My essays about healthy relationships with God, others, & yourself.

This is what happens when kids try to fix their own problems.

I was sitting in my Lazy Boy getting caught up on some World Magazine issues that I had missed reading.  My wife, Cindy, was out for the evening.  Lexi, our 10-year-old was suddenly in crisis.  She had just gotten some hot chocolate, when somehow, she knocked it over in our living room and it went all over the carpet, the sofa, the miniblinds, the wall, etc.  What a mess!

It was an accident, so I couldn’t get too upset–after all, I’ve caused worse accidents!  But Lexi was clearly upset, bawling and calling herself “stupid.”

I remained in my chair, waiting until she cooled down,  Then I called her over to come to sit in my lap.  I asked her how she felt about the whole hot chocolate incident.

“I feel like an idiot,” she whimpered sadly.  “I’m so clumsy.”

“That did make quite a mess,” I said, pointing out the various areas that now were spotted with brown.  “And I’m sure Mom won’t go for the new look.”  So I said, “Let me ask you this,  would you feel like less of an idiot if I cleaned up your mess or if you did?”

“I’d feel like more of an idiot if you had to clean up my mess.”

“Of course, you would.   People feel even worse when they cause extra work for others, don’t they?  That makes a lot of sense. ”

“Yea, but Dad, this mess is way too messy.  I could never clean it up.”  This thought started her bawling again.

Squeezing her tight, I said, “What if I believed you could clean it up all by yourself!  We have a really cool carpet shampooer and I’m sure you’re old enough to use it.  How about if I teach you how to do it?   Shall we give it a try?”

“I guess so.”

So I brought the machine upstairs and showed her, step by step, how to fill the shampoo tank in the sink and empty the dirty one into the toilet; how to spray, scrub, and vacuum the sofa and carpet.  And then, for the next hour and a half, while I resumed my World Magazine reading, Lexi went to work on the chocolate stains one at a time–all by herself.   She did the carpet and then the sofa, and she kept going–she even cleaned under all the cushions and then did the other sofa that wasn’t even baptized by cocoa.  Lexi cleaned things we’ve never cleaned before.  Her despair had turned to joy–she was obviously loving it!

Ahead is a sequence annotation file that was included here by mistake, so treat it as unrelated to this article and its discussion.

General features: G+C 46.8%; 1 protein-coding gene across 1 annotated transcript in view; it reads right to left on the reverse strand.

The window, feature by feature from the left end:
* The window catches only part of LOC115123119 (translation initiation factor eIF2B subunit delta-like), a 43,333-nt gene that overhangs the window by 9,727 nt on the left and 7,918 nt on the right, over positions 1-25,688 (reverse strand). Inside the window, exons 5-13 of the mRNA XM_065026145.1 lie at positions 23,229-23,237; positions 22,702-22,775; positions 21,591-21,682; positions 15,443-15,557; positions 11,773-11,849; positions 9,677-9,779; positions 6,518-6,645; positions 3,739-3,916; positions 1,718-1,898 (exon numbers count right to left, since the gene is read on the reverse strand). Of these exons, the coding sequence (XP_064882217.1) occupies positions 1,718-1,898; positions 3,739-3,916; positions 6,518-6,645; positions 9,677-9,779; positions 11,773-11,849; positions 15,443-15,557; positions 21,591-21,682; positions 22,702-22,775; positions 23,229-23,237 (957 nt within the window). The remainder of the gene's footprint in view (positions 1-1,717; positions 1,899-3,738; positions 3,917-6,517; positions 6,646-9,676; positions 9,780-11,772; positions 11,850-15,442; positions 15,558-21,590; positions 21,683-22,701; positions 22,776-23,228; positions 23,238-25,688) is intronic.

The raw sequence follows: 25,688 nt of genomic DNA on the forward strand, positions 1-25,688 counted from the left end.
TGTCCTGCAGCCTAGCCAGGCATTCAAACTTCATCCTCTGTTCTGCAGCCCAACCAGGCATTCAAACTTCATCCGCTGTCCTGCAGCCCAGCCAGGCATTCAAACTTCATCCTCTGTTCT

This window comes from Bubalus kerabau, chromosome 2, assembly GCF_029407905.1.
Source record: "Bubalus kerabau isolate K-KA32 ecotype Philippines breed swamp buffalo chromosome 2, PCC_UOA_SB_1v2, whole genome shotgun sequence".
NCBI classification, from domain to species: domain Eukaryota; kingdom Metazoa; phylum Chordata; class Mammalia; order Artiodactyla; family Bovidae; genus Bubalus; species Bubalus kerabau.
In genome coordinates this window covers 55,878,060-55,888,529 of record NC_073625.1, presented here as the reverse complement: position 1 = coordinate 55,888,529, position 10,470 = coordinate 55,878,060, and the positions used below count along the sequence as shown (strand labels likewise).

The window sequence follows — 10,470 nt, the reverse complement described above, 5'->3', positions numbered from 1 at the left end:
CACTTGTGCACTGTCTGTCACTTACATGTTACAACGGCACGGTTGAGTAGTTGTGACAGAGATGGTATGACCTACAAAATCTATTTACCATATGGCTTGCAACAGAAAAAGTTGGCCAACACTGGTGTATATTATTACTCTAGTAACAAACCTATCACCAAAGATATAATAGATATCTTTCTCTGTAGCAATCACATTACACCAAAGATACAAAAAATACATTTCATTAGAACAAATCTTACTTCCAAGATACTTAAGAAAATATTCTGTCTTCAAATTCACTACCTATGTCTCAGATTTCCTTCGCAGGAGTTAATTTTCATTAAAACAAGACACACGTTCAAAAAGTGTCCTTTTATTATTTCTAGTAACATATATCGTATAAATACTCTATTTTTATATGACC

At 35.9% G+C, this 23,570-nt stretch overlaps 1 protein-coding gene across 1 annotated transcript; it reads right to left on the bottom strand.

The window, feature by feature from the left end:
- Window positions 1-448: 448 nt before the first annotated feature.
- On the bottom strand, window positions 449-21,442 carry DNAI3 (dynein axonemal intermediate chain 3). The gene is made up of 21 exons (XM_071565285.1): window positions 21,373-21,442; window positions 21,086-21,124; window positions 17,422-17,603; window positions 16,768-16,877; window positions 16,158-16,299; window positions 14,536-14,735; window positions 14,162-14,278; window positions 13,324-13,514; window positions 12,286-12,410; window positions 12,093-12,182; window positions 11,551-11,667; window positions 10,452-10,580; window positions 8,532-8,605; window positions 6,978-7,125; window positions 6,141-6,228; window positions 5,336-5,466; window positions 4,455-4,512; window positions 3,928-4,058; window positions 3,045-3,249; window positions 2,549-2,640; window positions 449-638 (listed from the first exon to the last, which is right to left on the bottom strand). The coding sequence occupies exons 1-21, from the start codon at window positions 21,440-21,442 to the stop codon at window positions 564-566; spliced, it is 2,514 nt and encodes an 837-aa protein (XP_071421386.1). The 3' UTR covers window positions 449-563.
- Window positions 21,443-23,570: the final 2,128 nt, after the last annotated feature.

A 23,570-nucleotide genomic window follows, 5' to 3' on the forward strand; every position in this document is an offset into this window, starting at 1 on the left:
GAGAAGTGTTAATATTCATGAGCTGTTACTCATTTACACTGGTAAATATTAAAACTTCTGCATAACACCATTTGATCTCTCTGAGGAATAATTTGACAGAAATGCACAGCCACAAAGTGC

I tell you all this because one of our key parenting principles is that kids must eventually learn to solve their own problems.  Too often we parents make their problems ours.  Either we rescue them (helicopter parents) or we belittle them (drill sergeants).   By giving them the responsibility to fix their own problems we honor them and treat them as contributors, rather than simply dependents.  At such times we should not rescue but empower.

And they may learn some new life skills as well.  In fact, just before bedtime, I caught her on the computer printing something out.  This is what it said.

Lexi's Poster


Lexi Forstrom is going too start a carpet cleaning business starting Nov 9-Dec 15.  Probably 10-20 dollars per appointment.

She will bring:

Her own carpet cleaner   /   Her own supplies

You will need to provide:

A bathroom with a toilet  /   An adult there

Your time  /   Something to clean.

She will clean:

Carpeted Couches  /   Carpet

Carpeted chairs. /   Etc. If you tell her first.

For more information call 393-0415.

In many homes, a cup of spilled hot chocolate would result in frustration, anger, yelling, tempers, and words.  In our “fix your own mess” home that spilled cup might result in a promising career!

1 Comment

  1. Gina

    I would highly recommend Lexi to do your carpets! She did our family room for us and what an excellent job she did – and our carpet looks awesome! She was dilligent and thorough in her work – and her “supervisor” (DAD) kept her on task :>) Thanks, Lexi!

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